Summary: Reflecting on her activist research with a people’s movement in India, Richa Nagar (Professor of Gender, Women and Sexuality Studies, co-author of Playing With Fire: Feminist Thought and Activism Through Seven Lives in India) shares stories about the importance of developing ethical relationships of trust and affect. Within and against the politics of NGOization and caste divisions, she highlights the roles of imagination, desiring, and translation in intersectional alliance work. From experiencing tensions between her positions as an activist and an academic, she notes common problems of institutionalization in both social movements and the university, and offers guidance for engaging with contradictions while maintaining some sense of security in the margins.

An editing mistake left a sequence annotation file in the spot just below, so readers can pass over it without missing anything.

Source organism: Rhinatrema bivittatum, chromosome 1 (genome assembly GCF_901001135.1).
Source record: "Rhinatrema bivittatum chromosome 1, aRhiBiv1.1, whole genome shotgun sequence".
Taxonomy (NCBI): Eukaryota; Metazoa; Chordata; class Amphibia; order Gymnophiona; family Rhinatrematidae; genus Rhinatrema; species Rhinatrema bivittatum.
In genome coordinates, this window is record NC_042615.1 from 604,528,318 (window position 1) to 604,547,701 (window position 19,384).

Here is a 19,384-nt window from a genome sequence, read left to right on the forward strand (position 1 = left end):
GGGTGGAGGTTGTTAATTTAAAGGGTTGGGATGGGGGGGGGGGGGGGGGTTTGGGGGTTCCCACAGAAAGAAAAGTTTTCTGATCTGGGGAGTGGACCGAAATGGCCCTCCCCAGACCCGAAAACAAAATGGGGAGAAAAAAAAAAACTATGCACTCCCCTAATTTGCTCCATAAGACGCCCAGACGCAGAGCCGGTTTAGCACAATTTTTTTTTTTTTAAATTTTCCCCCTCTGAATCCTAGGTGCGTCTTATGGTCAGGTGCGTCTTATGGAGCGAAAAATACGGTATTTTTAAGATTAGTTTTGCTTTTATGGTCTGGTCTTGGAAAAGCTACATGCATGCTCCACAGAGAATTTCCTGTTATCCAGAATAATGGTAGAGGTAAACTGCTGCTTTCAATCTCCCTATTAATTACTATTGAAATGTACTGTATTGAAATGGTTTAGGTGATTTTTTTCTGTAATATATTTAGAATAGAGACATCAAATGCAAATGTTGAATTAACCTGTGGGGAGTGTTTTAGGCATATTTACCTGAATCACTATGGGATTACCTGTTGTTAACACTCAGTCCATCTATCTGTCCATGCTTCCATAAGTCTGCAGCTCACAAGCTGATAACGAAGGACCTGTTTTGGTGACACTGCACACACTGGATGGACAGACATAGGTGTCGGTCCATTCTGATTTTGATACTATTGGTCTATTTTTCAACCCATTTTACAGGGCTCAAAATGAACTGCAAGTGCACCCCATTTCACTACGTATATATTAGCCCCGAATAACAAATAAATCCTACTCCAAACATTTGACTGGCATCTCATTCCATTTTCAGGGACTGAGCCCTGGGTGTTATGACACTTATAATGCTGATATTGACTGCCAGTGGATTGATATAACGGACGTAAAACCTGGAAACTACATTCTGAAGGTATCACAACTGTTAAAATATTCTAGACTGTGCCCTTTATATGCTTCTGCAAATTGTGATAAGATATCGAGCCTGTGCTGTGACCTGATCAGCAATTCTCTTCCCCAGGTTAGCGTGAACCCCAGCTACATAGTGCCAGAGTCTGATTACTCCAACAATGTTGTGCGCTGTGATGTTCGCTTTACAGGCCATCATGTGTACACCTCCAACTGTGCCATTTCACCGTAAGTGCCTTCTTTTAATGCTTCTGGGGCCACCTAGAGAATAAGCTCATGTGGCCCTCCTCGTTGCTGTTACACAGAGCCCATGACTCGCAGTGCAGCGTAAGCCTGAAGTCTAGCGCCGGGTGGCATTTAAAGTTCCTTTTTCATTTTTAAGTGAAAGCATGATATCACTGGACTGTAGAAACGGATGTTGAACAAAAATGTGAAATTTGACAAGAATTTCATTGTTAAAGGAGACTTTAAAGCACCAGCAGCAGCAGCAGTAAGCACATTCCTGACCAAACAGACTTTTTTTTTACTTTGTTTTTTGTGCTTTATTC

by Sutapa Chattopadhyay (Maastricht University)
Today, frankly our universities are transformed into knowledge-for-profit-enclosures, as primarily ‘branded’ universities are sold-out to the policy elites (techno-scientific foundations, business consortia and multinationals) for the progress of scientific research, on which intellectual property rights are placed that exclude most people from its benefits. This is the reason we must connect with ecosocialist, ecofeminist and anarchist strategies, as these alternative theories and praxis can undo the rigid, hierarchical, authoritarian, hegemonic and provincial university education system toward a non-hierarchical, egalitarian, emancipatory knowledge locus.